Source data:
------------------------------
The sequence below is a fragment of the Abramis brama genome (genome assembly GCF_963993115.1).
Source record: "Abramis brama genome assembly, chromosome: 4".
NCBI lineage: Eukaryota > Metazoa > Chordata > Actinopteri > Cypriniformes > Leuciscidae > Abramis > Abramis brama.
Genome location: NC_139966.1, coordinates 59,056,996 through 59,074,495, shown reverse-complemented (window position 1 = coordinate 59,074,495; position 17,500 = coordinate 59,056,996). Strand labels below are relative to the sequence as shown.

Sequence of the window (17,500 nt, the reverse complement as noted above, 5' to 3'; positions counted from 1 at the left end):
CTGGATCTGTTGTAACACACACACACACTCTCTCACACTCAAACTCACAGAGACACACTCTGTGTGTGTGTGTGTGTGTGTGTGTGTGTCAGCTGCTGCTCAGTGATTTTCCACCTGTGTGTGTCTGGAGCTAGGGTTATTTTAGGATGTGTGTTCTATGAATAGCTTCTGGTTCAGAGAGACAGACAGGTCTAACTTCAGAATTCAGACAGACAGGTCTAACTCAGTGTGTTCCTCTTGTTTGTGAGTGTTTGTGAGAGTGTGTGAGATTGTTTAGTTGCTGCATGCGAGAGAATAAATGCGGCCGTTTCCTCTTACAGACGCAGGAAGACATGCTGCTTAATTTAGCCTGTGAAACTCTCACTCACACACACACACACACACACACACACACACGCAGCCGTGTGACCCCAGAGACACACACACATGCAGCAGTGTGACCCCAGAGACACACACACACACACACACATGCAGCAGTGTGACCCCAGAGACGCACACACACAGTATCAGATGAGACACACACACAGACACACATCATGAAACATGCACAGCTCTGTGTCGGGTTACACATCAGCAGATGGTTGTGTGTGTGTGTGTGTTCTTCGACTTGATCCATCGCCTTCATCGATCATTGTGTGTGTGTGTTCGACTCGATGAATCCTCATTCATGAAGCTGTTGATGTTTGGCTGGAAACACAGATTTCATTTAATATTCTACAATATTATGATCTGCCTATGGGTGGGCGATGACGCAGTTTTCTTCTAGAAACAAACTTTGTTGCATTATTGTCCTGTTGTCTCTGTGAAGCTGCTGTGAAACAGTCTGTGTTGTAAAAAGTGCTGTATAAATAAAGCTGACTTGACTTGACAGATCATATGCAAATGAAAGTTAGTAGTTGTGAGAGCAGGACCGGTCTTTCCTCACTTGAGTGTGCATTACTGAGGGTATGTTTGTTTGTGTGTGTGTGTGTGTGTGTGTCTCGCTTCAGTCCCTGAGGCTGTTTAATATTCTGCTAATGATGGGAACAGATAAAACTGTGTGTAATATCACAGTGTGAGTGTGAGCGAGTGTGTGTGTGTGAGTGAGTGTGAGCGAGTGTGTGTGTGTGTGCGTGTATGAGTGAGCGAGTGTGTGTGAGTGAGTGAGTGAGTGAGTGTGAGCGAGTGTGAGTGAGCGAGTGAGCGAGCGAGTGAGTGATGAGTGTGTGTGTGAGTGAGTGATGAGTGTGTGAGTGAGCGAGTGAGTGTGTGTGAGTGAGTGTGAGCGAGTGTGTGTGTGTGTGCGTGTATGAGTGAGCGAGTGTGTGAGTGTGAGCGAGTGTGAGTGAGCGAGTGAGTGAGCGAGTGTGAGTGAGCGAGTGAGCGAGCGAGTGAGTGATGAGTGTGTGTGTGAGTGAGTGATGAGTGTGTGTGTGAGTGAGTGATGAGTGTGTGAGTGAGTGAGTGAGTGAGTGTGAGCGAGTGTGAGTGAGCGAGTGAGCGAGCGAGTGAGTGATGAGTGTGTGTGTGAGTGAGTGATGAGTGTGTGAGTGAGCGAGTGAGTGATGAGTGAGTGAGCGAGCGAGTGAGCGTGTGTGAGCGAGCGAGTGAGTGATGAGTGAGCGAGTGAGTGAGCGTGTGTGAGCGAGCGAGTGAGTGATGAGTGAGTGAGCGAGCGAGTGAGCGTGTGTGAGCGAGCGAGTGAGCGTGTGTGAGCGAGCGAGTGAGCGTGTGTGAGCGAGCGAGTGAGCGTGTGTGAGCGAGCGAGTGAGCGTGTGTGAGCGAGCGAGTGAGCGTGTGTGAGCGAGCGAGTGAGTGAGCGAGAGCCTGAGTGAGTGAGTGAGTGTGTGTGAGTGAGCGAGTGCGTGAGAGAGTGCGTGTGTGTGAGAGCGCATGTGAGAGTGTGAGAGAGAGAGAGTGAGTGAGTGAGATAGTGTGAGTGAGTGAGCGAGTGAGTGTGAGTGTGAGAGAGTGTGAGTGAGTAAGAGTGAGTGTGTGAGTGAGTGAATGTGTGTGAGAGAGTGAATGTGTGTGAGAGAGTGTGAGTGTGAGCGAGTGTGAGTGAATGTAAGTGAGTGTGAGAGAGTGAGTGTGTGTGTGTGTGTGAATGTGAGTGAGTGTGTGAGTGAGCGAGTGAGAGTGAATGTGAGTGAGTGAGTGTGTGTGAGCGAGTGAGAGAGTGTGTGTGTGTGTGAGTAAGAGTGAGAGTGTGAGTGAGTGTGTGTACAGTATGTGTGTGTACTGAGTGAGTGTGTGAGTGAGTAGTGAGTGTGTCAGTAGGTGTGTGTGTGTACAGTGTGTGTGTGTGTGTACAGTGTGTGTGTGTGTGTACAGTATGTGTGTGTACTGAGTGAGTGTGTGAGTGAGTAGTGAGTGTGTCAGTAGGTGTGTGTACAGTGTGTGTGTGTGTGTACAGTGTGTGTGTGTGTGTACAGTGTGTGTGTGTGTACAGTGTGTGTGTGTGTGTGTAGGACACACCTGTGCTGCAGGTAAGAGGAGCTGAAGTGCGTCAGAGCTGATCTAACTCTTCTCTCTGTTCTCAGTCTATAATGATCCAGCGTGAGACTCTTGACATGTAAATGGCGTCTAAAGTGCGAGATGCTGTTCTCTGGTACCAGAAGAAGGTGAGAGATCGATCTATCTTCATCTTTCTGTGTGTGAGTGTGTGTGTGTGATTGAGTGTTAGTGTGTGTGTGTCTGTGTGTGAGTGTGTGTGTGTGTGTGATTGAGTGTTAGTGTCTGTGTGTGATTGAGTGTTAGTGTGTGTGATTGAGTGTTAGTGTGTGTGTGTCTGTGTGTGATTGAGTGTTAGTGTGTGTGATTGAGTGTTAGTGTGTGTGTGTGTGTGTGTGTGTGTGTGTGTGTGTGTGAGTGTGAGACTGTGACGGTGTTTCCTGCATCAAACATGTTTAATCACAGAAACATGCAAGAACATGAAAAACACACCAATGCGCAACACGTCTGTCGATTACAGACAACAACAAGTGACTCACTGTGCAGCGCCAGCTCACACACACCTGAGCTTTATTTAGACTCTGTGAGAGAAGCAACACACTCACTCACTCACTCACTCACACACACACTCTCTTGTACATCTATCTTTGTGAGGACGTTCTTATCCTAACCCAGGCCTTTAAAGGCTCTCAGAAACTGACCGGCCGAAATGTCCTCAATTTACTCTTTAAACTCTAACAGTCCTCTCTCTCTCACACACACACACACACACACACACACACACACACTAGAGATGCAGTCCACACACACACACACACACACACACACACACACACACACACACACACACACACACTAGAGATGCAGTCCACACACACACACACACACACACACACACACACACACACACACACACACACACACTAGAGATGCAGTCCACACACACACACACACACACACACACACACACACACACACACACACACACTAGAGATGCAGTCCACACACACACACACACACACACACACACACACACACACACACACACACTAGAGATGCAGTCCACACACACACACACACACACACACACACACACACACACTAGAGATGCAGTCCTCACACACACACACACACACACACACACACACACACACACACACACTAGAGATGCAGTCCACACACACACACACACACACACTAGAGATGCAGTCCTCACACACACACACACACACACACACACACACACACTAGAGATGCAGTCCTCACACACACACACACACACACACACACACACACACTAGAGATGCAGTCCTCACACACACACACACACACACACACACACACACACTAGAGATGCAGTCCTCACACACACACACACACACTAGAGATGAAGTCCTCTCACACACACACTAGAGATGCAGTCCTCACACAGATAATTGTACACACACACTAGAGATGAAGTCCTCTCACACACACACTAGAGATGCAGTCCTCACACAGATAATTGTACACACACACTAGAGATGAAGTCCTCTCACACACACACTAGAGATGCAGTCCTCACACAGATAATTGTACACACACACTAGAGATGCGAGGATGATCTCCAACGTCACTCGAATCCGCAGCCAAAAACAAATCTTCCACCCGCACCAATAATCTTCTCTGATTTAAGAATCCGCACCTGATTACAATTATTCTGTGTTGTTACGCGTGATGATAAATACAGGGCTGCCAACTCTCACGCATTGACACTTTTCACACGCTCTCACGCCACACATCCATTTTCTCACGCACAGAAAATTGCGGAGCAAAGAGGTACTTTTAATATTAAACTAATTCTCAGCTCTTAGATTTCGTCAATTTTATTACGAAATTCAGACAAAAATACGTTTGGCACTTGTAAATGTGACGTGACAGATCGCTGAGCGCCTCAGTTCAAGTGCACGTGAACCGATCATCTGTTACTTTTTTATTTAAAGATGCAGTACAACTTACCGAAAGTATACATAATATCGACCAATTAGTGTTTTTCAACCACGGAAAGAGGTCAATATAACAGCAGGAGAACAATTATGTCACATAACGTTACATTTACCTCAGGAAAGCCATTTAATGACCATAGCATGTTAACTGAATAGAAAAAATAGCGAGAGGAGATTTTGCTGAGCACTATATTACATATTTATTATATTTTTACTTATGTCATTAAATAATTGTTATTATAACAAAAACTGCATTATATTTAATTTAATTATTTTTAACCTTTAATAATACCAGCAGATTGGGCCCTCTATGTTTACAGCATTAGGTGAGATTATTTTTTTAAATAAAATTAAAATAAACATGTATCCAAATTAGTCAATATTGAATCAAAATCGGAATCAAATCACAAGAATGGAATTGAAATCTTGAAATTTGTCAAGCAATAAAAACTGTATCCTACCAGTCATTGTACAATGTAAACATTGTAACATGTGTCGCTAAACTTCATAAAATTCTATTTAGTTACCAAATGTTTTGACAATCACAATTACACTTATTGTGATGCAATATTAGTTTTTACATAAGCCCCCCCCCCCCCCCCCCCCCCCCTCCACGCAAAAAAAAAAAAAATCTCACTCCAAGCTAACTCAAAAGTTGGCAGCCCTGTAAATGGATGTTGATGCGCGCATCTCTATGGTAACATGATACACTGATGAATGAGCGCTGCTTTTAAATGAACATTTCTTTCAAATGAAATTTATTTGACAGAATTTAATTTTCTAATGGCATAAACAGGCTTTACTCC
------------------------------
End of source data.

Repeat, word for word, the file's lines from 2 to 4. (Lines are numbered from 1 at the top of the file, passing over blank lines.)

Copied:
Source record: "Abramis brama genome assembly, chromosome: 4".
NCBI lineage: Eukaryota > Metazoa > Chordata > Actinopteri > Cypriniformes > Leuciscidae > Abramis > Abramis brama.
Genome location: NC_139966.1, coordinates 59,056,996 through 59,074,495, shown reverse-complemented (window position 1 = coordinate 59,074,495; position 17,500 = coordinate 59,056,996). Strand labels below are relative to the sequence as shown.